The park chiefs warned WhatsApp users not to share the malicious message with friends and, instead, delete the text immediately.
Paultons took to Twitter to fight rumors of free tickets.
WHAT SHOULD YOU DO IF YOU THINK IT HAS BEEN STAINED?
1. Communicate with the company or person who took your money; This could be unsuccessful if it is a scam, but it should be your first port of call.
2. If you bought something that costs £ 100 or more on a credit card, you can claim it under a little-known law: Section 75. Once you have paid using a credit card, the card provider and the retailer are locked in a legally binding contract, so if the retailer can not or will not reimburse you, you can raise the dispute with your card provider.
3. If you can not claim a refund of the money through Section 75, you can try using the chargeback scheme. It is a voluntary agreement from your debit or credit card provider to stay in your corner if something goes wrong.
4. Unfortunately, if you have transferred the money using sites such as Moneygram, Western Union or PayPal, you can not usually get your money back once you have delivered it.
Source: expert in saving money
After clicking on the link (in the image), users are taken to a site riddled with malicious software. The page, which is in no way affiliated with any legitimate ticket search site, asks users to enter personal information
Paultons took to Twitter to combat the circulating rumors. He published: "We have been aware of a possible scam that circulates on WhatsApp with respect to Paultons tickets, this is not a genuine offer nor is it affiliated in any way with Paultons Park, if you receive a message like this we urge you to eliminate it. & # 39;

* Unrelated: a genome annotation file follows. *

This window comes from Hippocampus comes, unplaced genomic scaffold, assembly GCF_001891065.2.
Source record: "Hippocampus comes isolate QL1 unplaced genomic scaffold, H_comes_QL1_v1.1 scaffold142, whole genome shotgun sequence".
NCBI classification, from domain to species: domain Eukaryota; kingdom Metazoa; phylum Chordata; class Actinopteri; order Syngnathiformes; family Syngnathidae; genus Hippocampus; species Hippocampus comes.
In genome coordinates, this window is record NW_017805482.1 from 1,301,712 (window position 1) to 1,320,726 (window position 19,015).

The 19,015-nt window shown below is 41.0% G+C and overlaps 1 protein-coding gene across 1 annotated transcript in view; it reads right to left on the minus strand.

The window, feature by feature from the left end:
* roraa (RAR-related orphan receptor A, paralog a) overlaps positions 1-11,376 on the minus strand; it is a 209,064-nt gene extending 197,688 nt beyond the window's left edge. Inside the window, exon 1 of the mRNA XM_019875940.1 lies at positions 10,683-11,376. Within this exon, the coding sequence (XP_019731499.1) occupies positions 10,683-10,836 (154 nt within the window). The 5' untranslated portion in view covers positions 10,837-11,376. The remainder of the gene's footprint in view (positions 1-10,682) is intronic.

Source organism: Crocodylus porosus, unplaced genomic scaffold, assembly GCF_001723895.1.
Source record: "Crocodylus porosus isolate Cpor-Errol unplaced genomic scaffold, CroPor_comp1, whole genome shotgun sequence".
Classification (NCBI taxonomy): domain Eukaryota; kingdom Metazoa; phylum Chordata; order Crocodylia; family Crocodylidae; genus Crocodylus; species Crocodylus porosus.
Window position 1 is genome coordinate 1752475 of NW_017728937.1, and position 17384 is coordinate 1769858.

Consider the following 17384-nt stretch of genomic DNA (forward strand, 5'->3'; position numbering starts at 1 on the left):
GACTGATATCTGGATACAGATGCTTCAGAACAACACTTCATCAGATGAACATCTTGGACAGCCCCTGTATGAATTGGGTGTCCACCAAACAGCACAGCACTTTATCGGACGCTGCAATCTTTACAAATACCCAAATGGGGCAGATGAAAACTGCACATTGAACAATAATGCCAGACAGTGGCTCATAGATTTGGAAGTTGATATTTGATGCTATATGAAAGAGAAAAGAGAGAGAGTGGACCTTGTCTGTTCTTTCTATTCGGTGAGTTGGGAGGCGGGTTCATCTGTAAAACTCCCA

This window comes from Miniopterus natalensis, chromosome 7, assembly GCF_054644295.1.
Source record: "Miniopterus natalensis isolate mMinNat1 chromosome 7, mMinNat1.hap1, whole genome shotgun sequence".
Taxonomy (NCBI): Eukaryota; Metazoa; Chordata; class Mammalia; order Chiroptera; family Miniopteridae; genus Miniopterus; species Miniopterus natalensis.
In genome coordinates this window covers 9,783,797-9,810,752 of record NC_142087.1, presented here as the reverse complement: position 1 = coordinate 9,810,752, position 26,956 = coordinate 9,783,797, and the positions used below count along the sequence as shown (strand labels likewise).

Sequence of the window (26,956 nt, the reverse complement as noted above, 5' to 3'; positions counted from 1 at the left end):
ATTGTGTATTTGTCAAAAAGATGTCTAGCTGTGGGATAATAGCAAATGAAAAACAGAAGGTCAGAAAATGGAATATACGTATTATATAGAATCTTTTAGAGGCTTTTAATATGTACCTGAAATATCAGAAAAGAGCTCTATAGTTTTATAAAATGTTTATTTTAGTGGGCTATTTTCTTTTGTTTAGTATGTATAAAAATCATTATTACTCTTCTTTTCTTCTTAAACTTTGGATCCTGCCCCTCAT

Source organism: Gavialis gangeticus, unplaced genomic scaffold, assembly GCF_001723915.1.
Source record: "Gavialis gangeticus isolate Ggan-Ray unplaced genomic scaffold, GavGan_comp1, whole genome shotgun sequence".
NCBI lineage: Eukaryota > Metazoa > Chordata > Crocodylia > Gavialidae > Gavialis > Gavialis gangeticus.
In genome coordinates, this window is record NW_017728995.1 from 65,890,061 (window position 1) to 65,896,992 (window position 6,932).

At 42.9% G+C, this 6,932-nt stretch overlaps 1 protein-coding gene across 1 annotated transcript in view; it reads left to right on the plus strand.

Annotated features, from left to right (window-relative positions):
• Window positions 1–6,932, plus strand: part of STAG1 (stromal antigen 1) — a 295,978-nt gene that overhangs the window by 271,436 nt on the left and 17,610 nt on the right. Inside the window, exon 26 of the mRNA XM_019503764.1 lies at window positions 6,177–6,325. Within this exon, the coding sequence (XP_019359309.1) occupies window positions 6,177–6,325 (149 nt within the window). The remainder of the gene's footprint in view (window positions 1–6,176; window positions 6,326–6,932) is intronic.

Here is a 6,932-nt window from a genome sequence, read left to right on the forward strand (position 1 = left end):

He warned: "We have been informed of a possible scam that circulates on WhatsApp with respect to Paultons tickets.
This is not a genuine offer nor is it affiliated in any way with Paultons Park. If you receive a message like this, we ask you to delete it.
In June, a similar hoax was circling on WhatsApp, this time using the theme park Alton Towers based in Staffordshire as a ruse.
This version promotes five free passes for Alton Towers for people who clicked on the link and shared the message to 20 friends in the application.
The fake raffle claimed to be a celebration of the 110th birthday of the theme park.
Alton Towers urged people to avoid the fake raffle.
A spokesperson for the Staffordshire attraction said: "We are aware that an offer of tickets is being shared on social media sites that claim to be from Alton Towers Resort.
This is not a genuine offer, or in any way affiliated with Alton Towers.
"Measures are being taken to eliminate this offer and we urge guests not to share their personal data or send the offer to their contacts."
An "offer" of WhatsApp that says giving a free ticket to Alton Towers has been revealed as a scam by the theme park bosses. The fake raffle quickly went viral in the app, and users thought they needed to share the message with 20 friends to receive the free offer.
WHAT APPEARS THE WHATSAPP & # 39; S ALTON TOWERS SCAM SCAM?
There are a number of versions of the scam text, with some subtle differences.
Because the scam encourages users to forward malicious text to a friend, their contacts may change the content of the message.
However, a popular version of the fraudulent text says: & # 39; Alton Towers is giving away 5 free tickets to 500 families & # 39 ;.
Another variation says: & # 39; & # 39; We are giving 5 free passes to 500 families to celebrate our 110th birthday! & # 39;
After clicking on it, users must complete an online survey.
The malicious website then encourages visitors to send it to their friends within the chat application.
Users are encouraged to complete a brief fake survey (in the image) before sharing the link with 20 of their WhatsApp friends.